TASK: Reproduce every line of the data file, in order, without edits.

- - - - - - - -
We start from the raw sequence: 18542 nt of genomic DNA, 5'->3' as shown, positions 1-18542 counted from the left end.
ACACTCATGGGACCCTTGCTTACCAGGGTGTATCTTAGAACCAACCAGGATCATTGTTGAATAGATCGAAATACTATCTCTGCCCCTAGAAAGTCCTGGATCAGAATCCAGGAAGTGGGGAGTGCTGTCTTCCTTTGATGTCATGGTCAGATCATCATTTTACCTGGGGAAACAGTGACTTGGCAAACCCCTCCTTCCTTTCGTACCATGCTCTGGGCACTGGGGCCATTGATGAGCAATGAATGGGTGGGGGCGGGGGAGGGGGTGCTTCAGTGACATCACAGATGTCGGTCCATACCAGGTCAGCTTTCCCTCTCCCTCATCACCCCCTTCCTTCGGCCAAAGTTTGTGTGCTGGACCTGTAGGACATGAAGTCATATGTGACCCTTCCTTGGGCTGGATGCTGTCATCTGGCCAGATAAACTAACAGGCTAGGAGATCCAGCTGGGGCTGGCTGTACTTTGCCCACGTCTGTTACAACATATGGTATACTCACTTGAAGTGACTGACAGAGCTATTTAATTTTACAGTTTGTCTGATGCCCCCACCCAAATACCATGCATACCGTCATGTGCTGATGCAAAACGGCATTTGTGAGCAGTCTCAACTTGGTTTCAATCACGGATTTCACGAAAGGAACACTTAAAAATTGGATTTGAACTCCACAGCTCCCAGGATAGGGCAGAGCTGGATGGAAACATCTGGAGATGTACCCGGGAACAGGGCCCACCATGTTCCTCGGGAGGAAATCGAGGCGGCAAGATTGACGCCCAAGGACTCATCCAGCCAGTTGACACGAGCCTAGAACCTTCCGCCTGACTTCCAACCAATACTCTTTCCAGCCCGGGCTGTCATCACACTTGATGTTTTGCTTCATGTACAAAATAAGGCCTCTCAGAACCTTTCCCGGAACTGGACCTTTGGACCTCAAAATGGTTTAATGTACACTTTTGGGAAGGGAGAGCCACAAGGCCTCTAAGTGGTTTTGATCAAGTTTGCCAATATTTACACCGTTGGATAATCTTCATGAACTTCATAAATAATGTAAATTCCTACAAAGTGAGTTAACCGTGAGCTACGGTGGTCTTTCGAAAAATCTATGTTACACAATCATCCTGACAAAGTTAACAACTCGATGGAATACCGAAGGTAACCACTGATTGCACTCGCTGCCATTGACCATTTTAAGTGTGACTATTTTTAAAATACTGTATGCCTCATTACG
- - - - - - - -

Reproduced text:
We start from the raw sequence: 18542 nt of genomic DNA, 5'->3' as shown, positions 1-18542 counted from the left end.
ACACTCATGGGACCCTTGCTTACCAGGGTGTATCTTAGAACCAACCAGGATCATTGTTGAATAGATCGAAATACTATCTCTGCCCCTAGAAAGTCCTGGATCAGAATCCAGGAAGTGGGGAGTGCTGTCTTCCTTTGATGTCATGGTCAGATCATCATTTTACCTGGGGAAACAGTGACTTGGCAAACCCCTCCTTCCTTTCGTACCATGCTCTGGGCACTGGGGCCATTGATGAGCAATGAATGGGTGGGGGCGGGGGAGGGGGTGCTTCAGTGACATCACAGATGTCGGTCCATACCAGGTCAGCTTTCCCTCTCCCTCATCACCCCCTTCCTTCGGCCAAAGTTTGTGTGCTGGACCTGTAGGACATGAAGTCATATGTGACCCTTCCTTGGGCTGGATGCTGTCATCTGGCCAGATAAACTAACAGGCTAGGAGATCCAGCTGGGGCTGGCTGTACTTTGCCCACGTCTGTTACAACATATGGTATACTCACTTGAAGTGACTGACAGAGCTATTTAATTTTACAGTTTGTCTGATGCCCCCACCCAAATACCATGCATACCGTCATGTGCTGATGCAAAACGGCATTTGTGAGCAGTCTCAACTTGGTTTCAATCACGGATTTCACGAAAGGAACACTTAAAAATTGGATTTGAACTCCACAGCTCCCAGGATAGGGCAGAGCTGGATGGAAACATCTGGAGATGTACCCGGGAACAGGGCCCACCATGTTCCTCGGGAGGAAATCGAGGCGGCAAGATTGACGCCCAAGGACTCATCCAGCCAGTTGACACGAGCCTAGAACCTTCCGCCTGACTTCCAACCAATACTCTTTCCAGCCCGGGCTGTCATCACACTTGATGTTTTGCTTCATGTACAAAATAAGGCCTCTCAGAACCTTTCCCGGAACTGGACCTTTGGACCTCAAAATGGTTTAATGTACACTTTTGGGAAGGGAGAGCCACAAGGCCTCTAAGTGGTTTTGATCAAGTTTGCCAATATTTACACCGTTGGATAATCTTCATGAACTTCATAAATAATGTAAATTCCTACAAAGTGAGTTAACCGTGAGCTACGGTGGTCTTTCGAAAAATCTATGTTACACAATCATCCTGACAAAGTTAACAACTCGATGGAATACCGAAGGTAACCACTGATTGCACTCGCTGCCATTGACCATTTTAAGTGTGACTATTTTTAAAATACTGTATGCCTCATTACG